The Great Blue Heron is the largest wading bird found in the United States, consequently is it isn’t surprising that their nesting activities are pretty impressive. On a recent visit to Wakodahatchee Wetlands in Delray Beach, Florida I was able to see this first hand. The fifty-acre man-made nature preserve was dotted with large, impressive Great Blue Heron nests on top of just about every clutch of bushes throughout the park.
|Mother Great Blue Heron looking over her newly hatched baby.|
Herons breed in a group called a herony, which is a more specific version of the term rookery. The nests are built by both the male and female heron. The male gathers sticks and twigs and offers them to the female who then weaves and arranges them in to a large saucer-like nest. The nests are about four feet in diameter and three feet deep and are lined with softer materials such as leaves and grass. The female then lays two to six pale blue eggs and one or two of those result in baby herons.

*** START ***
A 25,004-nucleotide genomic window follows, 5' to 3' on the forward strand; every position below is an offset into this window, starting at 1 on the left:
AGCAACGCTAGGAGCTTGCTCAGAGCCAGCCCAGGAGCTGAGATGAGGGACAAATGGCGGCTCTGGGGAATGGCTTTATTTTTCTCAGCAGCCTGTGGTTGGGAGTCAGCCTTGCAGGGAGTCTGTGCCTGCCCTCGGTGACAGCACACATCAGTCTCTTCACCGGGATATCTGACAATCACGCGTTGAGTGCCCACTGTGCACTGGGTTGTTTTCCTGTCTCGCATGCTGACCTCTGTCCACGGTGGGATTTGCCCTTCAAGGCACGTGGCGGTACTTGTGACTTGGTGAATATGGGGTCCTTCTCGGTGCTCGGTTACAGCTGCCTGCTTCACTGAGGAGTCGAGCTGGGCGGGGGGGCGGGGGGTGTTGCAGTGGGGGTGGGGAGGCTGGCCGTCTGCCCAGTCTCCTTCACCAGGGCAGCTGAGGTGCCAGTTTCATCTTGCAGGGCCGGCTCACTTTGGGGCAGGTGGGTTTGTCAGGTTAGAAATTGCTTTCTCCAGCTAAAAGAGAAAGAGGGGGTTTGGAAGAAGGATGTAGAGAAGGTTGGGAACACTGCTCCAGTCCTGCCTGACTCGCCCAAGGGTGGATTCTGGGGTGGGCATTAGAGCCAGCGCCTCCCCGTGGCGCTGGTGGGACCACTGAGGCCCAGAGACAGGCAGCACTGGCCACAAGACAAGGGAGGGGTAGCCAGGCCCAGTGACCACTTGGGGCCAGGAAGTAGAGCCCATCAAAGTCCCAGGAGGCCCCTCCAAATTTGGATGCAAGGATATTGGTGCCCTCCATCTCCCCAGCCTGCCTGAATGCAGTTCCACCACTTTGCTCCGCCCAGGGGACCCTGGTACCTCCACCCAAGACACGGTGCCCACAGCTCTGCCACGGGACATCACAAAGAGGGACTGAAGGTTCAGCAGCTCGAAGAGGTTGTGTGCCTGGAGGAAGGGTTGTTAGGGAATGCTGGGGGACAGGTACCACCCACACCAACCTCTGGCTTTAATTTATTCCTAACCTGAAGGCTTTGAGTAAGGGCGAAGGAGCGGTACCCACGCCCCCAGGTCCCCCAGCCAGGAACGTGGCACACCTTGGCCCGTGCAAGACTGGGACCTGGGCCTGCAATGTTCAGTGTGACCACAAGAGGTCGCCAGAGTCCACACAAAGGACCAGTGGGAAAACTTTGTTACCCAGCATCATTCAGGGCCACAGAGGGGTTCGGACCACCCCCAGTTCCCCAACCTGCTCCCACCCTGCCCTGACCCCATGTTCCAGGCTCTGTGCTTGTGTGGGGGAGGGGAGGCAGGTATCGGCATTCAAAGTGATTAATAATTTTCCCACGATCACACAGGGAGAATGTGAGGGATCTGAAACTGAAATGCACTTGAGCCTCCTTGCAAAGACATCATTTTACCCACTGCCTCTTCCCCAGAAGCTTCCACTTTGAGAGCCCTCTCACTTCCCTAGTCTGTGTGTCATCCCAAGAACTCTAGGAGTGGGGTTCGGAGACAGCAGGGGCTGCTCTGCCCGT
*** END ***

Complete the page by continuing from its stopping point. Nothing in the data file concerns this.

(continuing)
|Two young Great Blue Herons poking their heads out of the nest.|
Both the male and female participate in the feeding of the young herons, by over-eating and then regurgitating the extra into their babies’ mouths. As a parent who had to feed a baby of my own in the not too distant past, I am grateful that humans do not feed their young using that same method.
If you are interested in watching the nesting behavior of Great Blue Herons from the comfort of your home or office then check out the Cornell Lab of Ornithology’s live Great Blue Heron Nest Cam. At the time this article was written the first two eggs had just been laid.